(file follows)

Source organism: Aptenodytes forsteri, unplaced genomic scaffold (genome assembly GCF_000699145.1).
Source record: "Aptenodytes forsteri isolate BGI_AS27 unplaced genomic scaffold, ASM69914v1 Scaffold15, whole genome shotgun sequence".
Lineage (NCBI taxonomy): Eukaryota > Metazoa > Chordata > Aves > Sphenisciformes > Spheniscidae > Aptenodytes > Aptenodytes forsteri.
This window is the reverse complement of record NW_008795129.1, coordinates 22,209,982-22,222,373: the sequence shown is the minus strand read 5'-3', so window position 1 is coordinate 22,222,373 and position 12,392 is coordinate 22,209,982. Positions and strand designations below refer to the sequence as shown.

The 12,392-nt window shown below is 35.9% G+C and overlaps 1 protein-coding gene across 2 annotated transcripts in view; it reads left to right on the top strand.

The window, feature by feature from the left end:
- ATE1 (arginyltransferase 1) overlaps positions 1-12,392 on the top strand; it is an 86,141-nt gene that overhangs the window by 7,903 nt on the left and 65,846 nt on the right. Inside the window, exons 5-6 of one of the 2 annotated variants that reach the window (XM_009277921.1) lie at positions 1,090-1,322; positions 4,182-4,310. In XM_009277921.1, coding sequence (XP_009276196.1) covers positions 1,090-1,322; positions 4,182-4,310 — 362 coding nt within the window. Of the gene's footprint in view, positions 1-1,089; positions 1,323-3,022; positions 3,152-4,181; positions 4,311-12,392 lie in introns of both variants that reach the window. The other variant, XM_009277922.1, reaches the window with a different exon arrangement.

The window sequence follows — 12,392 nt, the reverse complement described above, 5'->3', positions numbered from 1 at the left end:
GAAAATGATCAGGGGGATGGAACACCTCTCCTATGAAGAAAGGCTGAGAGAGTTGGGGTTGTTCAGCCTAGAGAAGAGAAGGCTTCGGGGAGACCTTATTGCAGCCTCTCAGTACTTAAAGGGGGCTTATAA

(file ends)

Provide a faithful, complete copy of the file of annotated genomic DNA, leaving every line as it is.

Source organism: Aptenodytes forsteri, unplaced genomic scaffold (genome assembly GCF_000699145.1).
Source record: "Aptenodytes forsteri isolate BGI_AS27 unplaced genomic scaffold, ASM69914v1 Scaffold15, whole genome shotgun sequence".
Lineage (NCBI taxonomy): Eukaryota > Metazoa > Chordata > Aves > Sphenisciformes > Spheniscidae > Aptenodytes > Aptenodytes forsteri.
This window is the reverse complement of record NW_008795129.1, coordinates 22,209,982-22,222,373: the sequence shown is the minus strand read 5'-3', so window position 1 is coordinate 22,222,373 and position 12,392 is coordinate 22,209,982. Positions and strand designations below refer to the sequence as shown.

The 12,392-nt window shown below is 35.9% G+C and overlaps 1 protein-coding gene across 2 annotated transcripts in view; it reads left to right on the top strand.

The window, feature by feature from the left end:
- ATE1 (arginyltransferase 1) overlaps positions 1-12,392 on the top strand; it is an 86,141-nt gene that overhangs the window by 7,903 nt on the left and 65,846 nt on the right. Inside the window, exons 5-6 of one of the 2 annotated variants that reach the window (XM_009277921.1) lie at positions 1,090-1,322; positions 4,182-4,310. In XM_009277921.1, coding sequence (XP_009276196.1) covers positions 1,090-1,322; positions 4,182-4,310 — 362 coding nt within the window. Of the gene's footprint in view, positions 1-1,089; positions 1,323-3,022; positions 3,152-4,181; positions 4,311-12,392 lie in introns of both variants that reach the window. The other variant, XM_009277922.1, reaches the window with a different exon arrangement.

The window sequence follows — 12,392 nt, the reverse complement described above, 5'->3', positions numbered from 1 at the left end:
GAAAATGATCAGGGGGATGGAACACCTCTCCTATGAAGAAAGGCTGAGAGAGTTGGGGTTGTTCAGCCTAGAGAAGAGAAGGCTTCGGGGAGACCTTATTGCAGCCTCTCAGTACTTAAAGGGGGCTTATAA